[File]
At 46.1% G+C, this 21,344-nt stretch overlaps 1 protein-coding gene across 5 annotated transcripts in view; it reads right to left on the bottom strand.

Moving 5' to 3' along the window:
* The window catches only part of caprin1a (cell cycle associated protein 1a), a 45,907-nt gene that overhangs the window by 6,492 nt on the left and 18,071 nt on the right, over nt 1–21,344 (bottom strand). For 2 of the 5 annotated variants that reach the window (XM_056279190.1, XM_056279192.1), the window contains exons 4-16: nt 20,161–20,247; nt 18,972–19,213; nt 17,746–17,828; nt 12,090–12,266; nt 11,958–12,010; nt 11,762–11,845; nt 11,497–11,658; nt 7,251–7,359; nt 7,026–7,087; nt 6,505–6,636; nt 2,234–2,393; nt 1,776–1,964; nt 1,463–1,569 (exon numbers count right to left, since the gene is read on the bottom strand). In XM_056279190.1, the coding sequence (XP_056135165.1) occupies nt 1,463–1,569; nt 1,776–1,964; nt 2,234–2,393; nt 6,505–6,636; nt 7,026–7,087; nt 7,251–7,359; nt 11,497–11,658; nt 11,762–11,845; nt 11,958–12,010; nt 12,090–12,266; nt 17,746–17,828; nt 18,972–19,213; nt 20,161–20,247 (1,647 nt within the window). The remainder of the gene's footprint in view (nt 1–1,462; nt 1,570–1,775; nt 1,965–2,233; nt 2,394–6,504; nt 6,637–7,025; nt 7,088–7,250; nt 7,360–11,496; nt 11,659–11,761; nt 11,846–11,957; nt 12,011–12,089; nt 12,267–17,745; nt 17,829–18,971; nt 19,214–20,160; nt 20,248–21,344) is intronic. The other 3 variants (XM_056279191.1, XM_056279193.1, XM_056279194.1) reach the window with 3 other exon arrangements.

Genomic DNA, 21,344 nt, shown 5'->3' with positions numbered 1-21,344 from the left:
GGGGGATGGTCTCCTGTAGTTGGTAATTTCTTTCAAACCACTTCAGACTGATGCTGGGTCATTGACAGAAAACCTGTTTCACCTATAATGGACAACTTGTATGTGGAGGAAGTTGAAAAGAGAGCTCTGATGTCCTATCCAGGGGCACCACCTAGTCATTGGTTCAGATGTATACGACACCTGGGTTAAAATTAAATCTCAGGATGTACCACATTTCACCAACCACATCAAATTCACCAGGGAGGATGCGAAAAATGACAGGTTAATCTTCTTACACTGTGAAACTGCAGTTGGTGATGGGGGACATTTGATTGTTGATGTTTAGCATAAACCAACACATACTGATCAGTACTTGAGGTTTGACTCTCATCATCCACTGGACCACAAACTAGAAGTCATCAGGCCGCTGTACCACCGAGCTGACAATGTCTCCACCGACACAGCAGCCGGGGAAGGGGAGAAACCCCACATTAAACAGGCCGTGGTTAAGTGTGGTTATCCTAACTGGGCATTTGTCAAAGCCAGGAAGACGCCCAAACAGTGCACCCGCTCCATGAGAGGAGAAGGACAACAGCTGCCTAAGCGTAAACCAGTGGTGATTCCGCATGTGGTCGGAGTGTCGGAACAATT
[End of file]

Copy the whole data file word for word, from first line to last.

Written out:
At 46.1% G+C, this 21,344-nt stretch overlaps 1 protein-coding gene across 5 annotated transcripts in view; it reads right to left on the bottom strand.

Moving 5' to 3' along the window:
* The window catches only part of caprin1a (cell cycle associated protein 1a), a 45,907-nt gene that overhangs the window by 6,492 nt on the left and 18,071 nt on the right, over nt 1–21,344 (bottom strand). For 2 of the 5 annotated variants that reach the window (XM_056279190.1, XM_056279192.1), the window contains exons 4-16: nt 20,161–20,247; nt 18,972–19,213; nt 17,746–17,828; nt 12,090–12,266; nt 11,958–12,010; nt 11,762–11,845; nt 11,497–11,658; nt 7,251–7,359; nt 7,026–7,087; nt 6,505–6,636; nt 2,234–2,393; nt 1,776–1,964; nt 1,463–1,569 (exon numbers count right to left, since the gene is read on the bottom strand). In XM_056279190.1, the coding sequence (XP_056135165.1) occupies nt 1,463–1,569; nt 1,776–1,964; nt 2,234–2,393; nt 6,505–6,636; nt 7,026–7,087; nt 7,251–7,359; nt 11,497–11,658; nt 11,762–11,845; nt 11,958–12,010; nt 12,090–12,266; nt 17,746–17,828; nt 18,972–19,213; nt 20,161–20,247 (1,647 nt within the window). The remainder of the gene's footprint in view (nt 1–1,462; nt 1,570–1,775; nt 1,965–2,233; nt 2,394–6,504; nt 6,637–7,025; nt 7,088–7,250; nt 7,360–11,496; nt 11,659–11,761; nt 11,846–11,957; nt 12,011–12,089; nt 12,267–17,745; nt 17,829–18,971; nt 19,214–20,160; nt 20,248–21,344) is intronic. The other 3 variants (XM_056279191.1, XM_056279193.1, XM_056279194.1) reach the window with 3 other exon arrangements.

Genomic DNA, 21,344 nt, shown 5'->3' with positions numbered 1-21,344 from the left:
GGGGGATGGTCTCCTGTAGTTGGTAATTTCTTTCAAACCACTTCAGACTGATGCTGGGTCATTGACAGAAAACCTGTTTCACCTATAATGGACAACTTGTATGTGGAGGAAGTTGAAAAGAGAGCTCTGATGTCCTATCCAGGGGCACCACCTAGTCATTGGTTCAGATGTATACGACACCTGGGTTAAAATTAAATCTCAGGATGTACCACATTTCACCAACCACATCAAATTCACCAGGGAGGATGCGAAAAATGACAGGTTAATCTTCTTACACTGTGAAACTGCAGTTGGTGATGGGGGACATTTGATTGTTGATGTTTAGCATAAACCAACACATACTGATCAGTACTTGAGGTTTGACTCTCATCATCCACTGGACCACAAACTAGAAGTCATCAGGCCGCTGTACCACCGAGCTGACAATGTCTCCACCGACACAGCAGCCGGGGAAGGGGAGAAACCCCACATTAAACAGGCCGTGGTTAAGTGTGGTTATCCTAACTGGGCATTTGTCAAAGCCAGGAAGACGCCCAAACAGTGCACCCGCTCCATGAGAGGAGAAGGACAACAGCTGCCTAAGCGTAAACCAGTGGTGATTCCGCATGTGGTCGGAGTGTCGGAACAATT